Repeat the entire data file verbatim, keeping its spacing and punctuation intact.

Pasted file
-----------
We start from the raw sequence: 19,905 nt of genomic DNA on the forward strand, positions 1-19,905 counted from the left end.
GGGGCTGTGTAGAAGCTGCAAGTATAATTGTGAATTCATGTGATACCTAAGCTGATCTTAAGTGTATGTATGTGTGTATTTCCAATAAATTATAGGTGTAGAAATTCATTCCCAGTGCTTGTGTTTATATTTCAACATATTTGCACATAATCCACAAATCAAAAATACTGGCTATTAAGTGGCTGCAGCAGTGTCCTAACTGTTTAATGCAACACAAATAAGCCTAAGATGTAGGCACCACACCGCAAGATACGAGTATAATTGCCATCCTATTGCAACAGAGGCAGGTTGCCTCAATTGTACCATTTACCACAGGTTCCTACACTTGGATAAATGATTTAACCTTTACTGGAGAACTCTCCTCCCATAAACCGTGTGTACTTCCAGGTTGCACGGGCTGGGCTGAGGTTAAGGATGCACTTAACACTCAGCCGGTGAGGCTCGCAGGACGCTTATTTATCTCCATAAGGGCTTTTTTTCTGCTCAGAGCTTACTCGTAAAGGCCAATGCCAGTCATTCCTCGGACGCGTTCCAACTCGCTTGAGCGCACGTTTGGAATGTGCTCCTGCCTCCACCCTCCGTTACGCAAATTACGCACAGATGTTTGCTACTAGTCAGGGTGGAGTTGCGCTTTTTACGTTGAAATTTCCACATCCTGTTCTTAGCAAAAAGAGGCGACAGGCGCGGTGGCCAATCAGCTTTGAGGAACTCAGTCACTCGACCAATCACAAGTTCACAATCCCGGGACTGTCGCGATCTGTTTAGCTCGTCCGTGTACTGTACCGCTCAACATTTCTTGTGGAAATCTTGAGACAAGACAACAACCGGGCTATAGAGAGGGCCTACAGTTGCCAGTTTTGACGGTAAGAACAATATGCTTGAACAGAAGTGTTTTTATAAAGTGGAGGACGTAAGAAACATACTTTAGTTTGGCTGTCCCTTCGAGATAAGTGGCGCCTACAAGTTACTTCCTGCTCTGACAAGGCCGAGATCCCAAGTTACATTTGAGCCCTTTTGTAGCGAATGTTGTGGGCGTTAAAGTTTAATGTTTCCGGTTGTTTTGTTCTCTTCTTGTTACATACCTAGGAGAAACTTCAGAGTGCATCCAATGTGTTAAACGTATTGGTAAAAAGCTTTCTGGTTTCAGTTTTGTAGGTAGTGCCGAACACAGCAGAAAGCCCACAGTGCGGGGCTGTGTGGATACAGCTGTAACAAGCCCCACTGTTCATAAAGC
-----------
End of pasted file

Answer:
We start from the raw sequence: 19,905 nt of genomic DNA on the forward strand, positions 1-19,905 counted from the left end.
GGGGCTGTGTAGAAGCTGCAAGTATAATTGTGAATTCATGTGATACCTAAGCTGATCTTAAGTGTATGTATGTGTGTATTTCCAATAAATTATAGGTGTAGAAATTCATTCCCAGTGCTTGTGTTTATATTTCAACATATTTGCACATAATCCACAAATCAAAAATACTGGCTATTAAGTGGCTGCAGCAGTGTCCTAACTGTTTAATGCAACACAAATAAGCCTAAGATGTAGGCACCACACCGCAAGATACGAGTATAATTGCCATCCTATTGCAACAGAGGCAGGTTGCCTCAATTGTACCATTTACCACAGGTTCCTACACTTGGATAAATGATTTAACCTTTACTGGAGAACTCTCCTCCCATAAACCGTGTGTACTTCCAGGTTGCACGGGCTGGGCTGAGGTTAAGGATGCACTTAACACTCAGCCGGTGAGGCTCGCAGGACGCTTATTTATCTCCATAAGGGCTTTTTTTCTGCTCAGAGCTTACTCGTAAAGGCCAATGCCAGTCATTCCTCGGACGCGTTCCAACTCGCTTGAGCGCACGTTTGGAATGTGCTCCTGCCTCCACCCTCCGTTACGCAAATTACGCACAGATGTTTGCTACTAGTCAGGGTGGAGTTGCGCTTTTTACGTTGAAATTTCCACATCCTGTTCTTAGCAAAAAGAGGCGACAGGCGCGGTGGCCAATCAGCTTTGAGGAACTCAGTCACTCGACCAATCACAAGTTCACAATCCCGGGACTGTCGCGATCTGTTTAGCTCGTCCGTGTACTGTACCGCTCAACATTTCTTGTGGAAATCTTGAGACAAGACAACAACCGGGCTATAGAGAGGGCCTACAGTTGCCAGTTTTGACGGTAAGAACAATATGCTTGAACAGAAGTGTTTTTATAAAGTGGAGGACGTAAGAAACATACTTTAGTTTGGCTGTCCCTTCGAGATAAGTGGCGCCTACAAGTTACTTCCTGCTCTGACAAGGCCGAGATCCCAAGTTACATTTGAGCCCTTTTGTAGCGAATGTTGTGGGCGTTAAAGTTTAATGTTTCCGGTTGTTTTGTTCTCTTCTTGTTACATACCTAGGAGAAACTTCAGAGTGCATCCAATGTGTTAAACGTATTGGTAAAAAGCTTTCTGGTTTCAGTTTTGTAGGTAGTGCCGAACACAGCAGAAAGCCCACAGTGCGGGGCTGTGTGGATACAGCTGTAACAAGCCCCACTGTTCATAAAGC